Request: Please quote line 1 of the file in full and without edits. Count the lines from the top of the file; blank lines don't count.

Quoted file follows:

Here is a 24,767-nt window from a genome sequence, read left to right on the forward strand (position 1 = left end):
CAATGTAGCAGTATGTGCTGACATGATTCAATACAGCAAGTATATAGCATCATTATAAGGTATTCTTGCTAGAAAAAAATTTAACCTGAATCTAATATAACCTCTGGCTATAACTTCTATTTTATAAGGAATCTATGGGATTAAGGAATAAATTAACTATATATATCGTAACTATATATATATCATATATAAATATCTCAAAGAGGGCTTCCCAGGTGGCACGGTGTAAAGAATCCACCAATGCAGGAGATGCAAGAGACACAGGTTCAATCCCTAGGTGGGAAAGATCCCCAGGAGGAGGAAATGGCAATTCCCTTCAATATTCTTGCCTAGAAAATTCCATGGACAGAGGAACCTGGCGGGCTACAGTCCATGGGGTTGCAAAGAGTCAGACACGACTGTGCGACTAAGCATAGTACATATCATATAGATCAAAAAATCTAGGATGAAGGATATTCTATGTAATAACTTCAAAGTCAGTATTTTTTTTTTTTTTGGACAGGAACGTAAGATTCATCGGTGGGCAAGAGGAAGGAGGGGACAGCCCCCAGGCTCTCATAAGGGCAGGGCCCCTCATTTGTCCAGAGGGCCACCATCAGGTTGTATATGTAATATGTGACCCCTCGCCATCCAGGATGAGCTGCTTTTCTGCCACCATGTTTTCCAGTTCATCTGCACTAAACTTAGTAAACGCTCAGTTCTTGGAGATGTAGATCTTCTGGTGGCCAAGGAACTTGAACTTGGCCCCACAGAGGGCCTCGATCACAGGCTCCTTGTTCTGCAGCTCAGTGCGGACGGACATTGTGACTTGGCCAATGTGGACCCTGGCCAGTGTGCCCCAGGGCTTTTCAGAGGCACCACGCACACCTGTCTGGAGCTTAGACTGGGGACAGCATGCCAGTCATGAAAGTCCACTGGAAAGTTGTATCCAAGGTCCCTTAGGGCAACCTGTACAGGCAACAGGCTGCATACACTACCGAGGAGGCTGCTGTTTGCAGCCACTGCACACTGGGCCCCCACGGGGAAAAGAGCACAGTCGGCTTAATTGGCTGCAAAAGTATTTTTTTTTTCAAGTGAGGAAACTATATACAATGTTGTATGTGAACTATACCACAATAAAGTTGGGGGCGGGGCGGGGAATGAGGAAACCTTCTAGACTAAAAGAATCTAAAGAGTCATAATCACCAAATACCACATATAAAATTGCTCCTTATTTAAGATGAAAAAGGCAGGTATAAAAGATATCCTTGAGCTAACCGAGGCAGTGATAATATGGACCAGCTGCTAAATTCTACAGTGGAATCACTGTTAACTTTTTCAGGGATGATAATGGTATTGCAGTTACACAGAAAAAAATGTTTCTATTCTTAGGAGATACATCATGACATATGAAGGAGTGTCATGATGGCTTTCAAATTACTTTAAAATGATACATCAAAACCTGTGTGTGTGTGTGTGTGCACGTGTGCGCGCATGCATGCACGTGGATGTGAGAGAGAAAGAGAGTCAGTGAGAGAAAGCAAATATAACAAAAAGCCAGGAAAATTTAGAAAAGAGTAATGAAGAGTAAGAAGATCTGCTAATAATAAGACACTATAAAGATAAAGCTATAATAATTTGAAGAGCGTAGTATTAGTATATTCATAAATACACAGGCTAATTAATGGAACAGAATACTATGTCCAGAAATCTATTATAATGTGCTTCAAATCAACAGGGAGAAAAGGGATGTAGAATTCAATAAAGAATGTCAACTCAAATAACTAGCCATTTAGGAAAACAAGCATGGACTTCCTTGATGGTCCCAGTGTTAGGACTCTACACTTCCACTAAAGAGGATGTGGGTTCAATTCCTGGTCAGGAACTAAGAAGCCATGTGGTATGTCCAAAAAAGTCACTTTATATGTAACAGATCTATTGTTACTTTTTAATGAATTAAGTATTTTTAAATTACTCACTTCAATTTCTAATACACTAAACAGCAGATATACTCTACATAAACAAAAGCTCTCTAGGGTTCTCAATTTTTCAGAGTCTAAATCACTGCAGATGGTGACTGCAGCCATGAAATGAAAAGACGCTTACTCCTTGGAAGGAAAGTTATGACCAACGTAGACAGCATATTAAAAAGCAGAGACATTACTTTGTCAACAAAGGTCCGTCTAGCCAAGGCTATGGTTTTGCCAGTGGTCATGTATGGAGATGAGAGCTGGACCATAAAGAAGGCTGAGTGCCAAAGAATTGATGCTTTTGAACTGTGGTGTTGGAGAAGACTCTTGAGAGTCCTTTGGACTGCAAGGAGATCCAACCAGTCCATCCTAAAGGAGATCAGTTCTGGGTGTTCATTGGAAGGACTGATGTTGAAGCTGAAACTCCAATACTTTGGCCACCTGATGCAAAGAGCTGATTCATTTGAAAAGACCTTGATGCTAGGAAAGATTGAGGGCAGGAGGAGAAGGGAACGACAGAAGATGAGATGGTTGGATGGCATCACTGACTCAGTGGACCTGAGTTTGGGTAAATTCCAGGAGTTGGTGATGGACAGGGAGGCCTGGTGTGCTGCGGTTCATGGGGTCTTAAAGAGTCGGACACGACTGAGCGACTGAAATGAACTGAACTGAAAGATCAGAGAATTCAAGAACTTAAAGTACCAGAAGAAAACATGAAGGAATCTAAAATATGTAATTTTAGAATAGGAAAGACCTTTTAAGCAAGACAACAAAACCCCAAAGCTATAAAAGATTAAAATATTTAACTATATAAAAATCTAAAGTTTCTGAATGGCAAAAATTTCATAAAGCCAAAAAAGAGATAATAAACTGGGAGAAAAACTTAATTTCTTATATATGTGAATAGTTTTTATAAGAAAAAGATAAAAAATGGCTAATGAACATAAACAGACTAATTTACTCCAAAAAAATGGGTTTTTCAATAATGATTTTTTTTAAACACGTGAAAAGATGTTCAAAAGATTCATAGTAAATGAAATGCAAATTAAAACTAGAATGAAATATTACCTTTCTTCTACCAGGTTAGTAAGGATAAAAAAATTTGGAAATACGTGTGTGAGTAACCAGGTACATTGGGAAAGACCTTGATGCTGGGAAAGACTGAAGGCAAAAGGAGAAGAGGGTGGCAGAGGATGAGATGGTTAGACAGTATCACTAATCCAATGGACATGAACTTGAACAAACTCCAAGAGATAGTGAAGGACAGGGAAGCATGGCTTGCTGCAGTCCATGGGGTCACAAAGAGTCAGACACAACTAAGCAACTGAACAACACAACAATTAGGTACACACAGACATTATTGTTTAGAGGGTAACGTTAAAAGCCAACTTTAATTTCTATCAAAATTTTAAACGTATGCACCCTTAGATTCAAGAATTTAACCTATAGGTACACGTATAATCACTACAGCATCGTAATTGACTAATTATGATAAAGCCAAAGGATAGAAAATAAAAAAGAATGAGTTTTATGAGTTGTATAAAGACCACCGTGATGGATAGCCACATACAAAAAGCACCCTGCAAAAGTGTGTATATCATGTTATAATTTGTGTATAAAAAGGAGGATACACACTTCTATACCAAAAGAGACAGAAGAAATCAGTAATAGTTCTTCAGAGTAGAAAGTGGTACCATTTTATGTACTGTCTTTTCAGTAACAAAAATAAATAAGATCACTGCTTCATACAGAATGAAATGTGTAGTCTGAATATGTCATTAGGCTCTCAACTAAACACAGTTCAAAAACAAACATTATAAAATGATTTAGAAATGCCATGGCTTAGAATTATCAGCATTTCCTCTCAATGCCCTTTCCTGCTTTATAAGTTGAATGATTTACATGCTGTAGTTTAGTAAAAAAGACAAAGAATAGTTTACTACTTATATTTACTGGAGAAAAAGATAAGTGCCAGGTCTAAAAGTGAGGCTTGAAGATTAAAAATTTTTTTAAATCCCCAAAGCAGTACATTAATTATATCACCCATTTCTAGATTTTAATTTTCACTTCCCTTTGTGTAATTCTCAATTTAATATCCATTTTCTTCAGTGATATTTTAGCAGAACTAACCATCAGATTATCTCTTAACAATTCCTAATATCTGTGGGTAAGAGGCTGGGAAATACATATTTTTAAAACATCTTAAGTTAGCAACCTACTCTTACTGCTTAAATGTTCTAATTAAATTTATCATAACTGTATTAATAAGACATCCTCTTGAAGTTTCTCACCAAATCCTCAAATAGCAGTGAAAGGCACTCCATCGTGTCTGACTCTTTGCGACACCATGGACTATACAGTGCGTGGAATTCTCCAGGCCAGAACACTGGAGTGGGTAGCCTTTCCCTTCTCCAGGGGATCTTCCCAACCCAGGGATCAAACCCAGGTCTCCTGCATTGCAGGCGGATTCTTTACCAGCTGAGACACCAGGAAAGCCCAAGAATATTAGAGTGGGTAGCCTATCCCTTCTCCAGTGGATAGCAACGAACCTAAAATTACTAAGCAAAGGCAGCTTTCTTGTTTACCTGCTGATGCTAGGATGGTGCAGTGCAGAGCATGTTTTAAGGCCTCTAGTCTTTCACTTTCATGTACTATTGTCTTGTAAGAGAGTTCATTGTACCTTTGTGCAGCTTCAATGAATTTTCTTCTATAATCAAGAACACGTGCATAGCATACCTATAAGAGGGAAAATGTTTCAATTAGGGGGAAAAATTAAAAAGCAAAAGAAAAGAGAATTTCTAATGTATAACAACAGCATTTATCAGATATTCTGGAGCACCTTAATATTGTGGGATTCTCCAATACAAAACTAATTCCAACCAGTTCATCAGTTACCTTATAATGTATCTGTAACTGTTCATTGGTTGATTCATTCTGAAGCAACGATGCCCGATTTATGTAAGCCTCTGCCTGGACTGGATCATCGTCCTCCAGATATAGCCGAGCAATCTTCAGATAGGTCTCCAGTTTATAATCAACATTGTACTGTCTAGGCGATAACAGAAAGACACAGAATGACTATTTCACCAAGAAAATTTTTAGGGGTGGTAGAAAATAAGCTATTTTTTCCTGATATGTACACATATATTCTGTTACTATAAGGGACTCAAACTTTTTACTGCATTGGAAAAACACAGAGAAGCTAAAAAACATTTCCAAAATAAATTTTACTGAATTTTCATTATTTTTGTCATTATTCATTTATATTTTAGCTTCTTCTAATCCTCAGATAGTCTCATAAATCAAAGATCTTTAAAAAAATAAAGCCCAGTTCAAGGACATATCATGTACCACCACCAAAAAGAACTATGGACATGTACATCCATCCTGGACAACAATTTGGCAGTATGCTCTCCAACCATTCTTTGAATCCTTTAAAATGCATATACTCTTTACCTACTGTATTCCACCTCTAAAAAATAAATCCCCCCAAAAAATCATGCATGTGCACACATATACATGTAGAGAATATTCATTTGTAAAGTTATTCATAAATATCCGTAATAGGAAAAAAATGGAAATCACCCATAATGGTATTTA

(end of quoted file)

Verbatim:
Here is a 24,767-nt window from a genome sequence, read left to right on the forward strand (position 1 = left end):